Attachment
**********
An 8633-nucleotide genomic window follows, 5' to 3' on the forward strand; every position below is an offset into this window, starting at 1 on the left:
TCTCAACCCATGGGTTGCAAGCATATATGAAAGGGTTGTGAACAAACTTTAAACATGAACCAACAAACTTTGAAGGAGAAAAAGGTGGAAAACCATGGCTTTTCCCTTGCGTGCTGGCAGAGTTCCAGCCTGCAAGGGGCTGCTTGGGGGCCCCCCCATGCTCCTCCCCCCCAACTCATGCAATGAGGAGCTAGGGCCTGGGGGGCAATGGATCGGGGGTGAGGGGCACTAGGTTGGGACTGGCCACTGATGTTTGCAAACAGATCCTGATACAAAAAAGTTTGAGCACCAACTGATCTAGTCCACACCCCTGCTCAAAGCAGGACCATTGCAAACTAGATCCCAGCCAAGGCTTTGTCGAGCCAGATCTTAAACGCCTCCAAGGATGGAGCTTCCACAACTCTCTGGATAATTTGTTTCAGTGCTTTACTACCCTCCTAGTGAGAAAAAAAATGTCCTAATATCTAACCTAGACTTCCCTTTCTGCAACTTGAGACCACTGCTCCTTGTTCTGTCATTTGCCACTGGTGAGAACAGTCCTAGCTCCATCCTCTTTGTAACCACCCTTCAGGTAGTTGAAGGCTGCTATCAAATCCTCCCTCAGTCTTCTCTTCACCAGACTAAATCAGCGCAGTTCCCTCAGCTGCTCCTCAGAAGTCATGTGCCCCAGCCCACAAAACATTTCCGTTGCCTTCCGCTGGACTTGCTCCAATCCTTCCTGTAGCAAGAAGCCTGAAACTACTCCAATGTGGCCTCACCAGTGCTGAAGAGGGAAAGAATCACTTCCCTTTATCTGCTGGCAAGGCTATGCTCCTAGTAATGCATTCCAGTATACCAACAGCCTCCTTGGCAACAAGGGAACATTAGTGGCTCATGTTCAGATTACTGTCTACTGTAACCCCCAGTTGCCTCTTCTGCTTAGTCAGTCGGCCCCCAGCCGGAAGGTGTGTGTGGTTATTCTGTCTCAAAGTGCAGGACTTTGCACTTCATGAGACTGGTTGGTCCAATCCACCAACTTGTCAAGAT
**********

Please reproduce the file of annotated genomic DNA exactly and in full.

An 8633-nucleotide genomic window follows, 5' to 3' on the forward strand; every position below is an offset into this window, starting at 1 on the left:
TCTCAACCCATGGGTTGCAAGCATATATGAAAGGGTTGTGAACAAACTTTAAACATGAACCAACAAACTTTGAAGGAGAAAAAGGTGGAAAACCATGGCTTTTCCCTTGCGTGCTGGCAGAGTTCCAGCCTGCAAGGGGCTGCTTGGGGGCCCCCCCATGCTCCTCCCCCCCAACTCATGCAATGAGGAGCTAGGGCCTGGGGGGCAATGGATCGGGGGTGAGGGGCACTAGGTTGGGACTGGCCACTGATGTTTGCAAACAGATCCTGATACAAAAAAGTTTGAGCACCAACTGATCTAGTCCACACCCCTGCTCAAAGCAGGACCATTGCAAACTAGATCCCAGCCAAGGCTTTGTCGAGCCAGATCTTAAACGCCTCCAAGGATGGAGCTTCCACAACTCTCTGGATAATTTGTTTCAGTGCTTTACTACCCTCCTAGTGAGAAAAAAAATGTCCTAATATCTAACCTAGACTTCCCTTTCTGCAACTTGAGACCACTGCTCCTTGTTCTGTCATTTGCCACTGGTGAGAACAGTCCTAGCTCCATCCTCTTTGTAACCACCCTTCAGGTAGTTGAAGGCTGCTATCAAATCCTCCCTCAGTCTTCTCTTCACCAGACTAAATCAGCGCAGTTCCCTCAGCTGCTCCTCAGAAGTCATGTGCCCCAGCCCACAAAACATTTCCGTTGCCTTCCGCTGGACTTGCTCCAATCCTTCCTGTAGCAAGAAGCCTGAAACTACTCCAATGTGGCCTCACCAGTGCTGAAGAGGGAAAGAATCACTTCCCTTTATCTGCTGGCAAGGCTATGCTCCTAGTAATGCATTCCAGTATACCAACAGCCTCCTTGGCAACAAGGGAACATTAGTGGCTCATGTTCAGATTACTGTCTACTGTAACCCCCAGTTGCCTCTTCTGCTTAGTCAGTCGGCCCCCAGCCGGAAGGTGTGTGTGGTTATTCTGTCTCAAAGTGCAGGACTTTGCACTTCATGAGACTGGTTGGTCCAATCCACCAACTTGTCAAGAT